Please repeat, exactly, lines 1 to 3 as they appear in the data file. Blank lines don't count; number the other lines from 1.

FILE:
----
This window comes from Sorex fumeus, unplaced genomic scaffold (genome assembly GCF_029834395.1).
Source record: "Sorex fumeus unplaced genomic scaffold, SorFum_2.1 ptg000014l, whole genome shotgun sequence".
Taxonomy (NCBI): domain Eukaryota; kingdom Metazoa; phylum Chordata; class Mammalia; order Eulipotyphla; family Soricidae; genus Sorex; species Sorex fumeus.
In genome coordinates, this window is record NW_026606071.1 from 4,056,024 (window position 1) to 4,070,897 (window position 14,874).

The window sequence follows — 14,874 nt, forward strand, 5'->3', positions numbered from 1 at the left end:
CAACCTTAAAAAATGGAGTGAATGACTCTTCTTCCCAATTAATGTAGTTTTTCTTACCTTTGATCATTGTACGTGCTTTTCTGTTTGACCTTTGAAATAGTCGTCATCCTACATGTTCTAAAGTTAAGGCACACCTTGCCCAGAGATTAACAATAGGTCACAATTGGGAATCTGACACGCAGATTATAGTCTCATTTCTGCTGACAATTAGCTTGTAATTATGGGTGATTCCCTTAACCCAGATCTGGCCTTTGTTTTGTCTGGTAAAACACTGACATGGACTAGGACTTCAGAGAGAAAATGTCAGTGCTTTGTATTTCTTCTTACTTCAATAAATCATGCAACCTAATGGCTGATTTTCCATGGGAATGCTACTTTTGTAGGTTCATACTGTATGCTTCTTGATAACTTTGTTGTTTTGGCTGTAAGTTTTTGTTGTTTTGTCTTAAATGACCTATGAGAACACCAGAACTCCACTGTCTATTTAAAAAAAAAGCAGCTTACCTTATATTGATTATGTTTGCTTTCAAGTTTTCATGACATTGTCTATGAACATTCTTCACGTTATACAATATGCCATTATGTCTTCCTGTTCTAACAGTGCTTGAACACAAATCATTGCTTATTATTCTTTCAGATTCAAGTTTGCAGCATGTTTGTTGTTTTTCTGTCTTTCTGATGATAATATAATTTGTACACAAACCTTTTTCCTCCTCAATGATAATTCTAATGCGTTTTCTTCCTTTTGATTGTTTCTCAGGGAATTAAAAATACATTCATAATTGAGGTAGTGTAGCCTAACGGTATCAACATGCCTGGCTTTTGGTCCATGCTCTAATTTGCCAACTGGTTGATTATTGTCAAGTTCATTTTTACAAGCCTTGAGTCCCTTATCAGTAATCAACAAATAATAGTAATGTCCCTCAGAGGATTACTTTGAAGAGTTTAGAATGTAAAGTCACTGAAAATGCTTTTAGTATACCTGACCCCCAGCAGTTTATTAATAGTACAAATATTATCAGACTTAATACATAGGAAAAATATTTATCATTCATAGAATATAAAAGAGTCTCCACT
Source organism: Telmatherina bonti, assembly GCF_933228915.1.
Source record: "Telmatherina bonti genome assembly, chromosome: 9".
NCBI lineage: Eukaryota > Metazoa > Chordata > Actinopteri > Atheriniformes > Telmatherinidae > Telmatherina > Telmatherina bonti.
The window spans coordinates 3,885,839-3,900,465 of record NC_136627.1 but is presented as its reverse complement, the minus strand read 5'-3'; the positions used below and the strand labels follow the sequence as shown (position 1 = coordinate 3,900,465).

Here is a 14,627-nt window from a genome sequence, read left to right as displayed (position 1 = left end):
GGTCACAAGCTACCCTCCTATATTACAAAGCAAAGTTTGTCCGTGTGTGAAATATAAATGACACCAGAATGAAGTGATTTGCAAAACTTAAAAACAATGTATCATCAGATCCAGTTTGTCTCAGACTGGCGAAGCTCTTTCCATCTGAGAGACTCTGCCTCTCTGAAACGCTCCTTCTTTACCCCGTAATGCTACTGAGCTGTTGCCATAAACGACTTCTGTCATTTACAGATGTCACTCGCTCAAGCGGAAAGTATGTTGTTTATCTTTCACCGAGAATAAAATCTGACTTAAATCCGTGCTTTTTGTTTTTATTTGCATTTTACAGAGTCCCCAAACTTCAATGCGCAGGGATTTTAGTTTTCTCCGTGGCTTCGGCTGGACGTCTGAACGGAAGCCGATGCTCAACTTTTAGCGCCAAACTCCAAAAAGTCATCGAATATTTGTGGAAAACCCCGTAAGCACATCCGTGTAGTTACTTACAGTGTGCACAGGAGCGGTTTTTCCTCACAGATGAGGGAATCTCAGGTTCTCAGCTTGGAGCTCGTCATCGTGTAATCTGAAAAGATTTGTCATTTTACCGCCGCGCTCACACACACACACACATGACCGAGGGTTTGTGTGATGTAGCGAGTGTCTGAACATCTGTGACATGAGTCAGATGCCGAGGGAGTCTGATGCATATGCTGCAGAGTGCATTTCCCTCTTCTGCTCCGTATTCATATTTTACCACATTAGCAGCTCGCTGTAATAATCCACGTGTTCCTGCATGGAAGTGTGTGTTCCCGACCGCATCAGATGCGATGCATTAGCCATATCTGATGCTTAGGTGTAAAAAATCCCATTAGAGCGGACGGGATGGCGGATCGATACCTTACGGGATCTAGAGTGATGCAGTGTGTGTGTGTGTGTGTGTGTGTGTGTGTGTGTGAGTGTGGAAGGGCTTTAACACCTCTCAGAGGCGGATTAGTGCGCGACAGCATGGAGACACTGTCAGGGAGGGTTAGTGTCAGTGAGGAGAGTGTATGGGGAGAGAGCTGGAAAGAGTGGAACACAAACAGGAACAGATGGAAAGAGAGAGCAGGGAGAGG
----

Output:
This window comes from Sorex fumeus, unplaced genomic scaffold (genome assembly GCF_029834395.1).
Source record: "Sorex fumeus unplaced genomic scaffold, SorFum_2.1 ptg000014l, whole genome shotgun sequence".
Taxonomy (NCBI): domain Eukaryota; kingdom Metazoa; phylum Chordata; class Mammalia; order Eulipotyphla; family Soricidae; genus Sorex; species Sorex fumeus.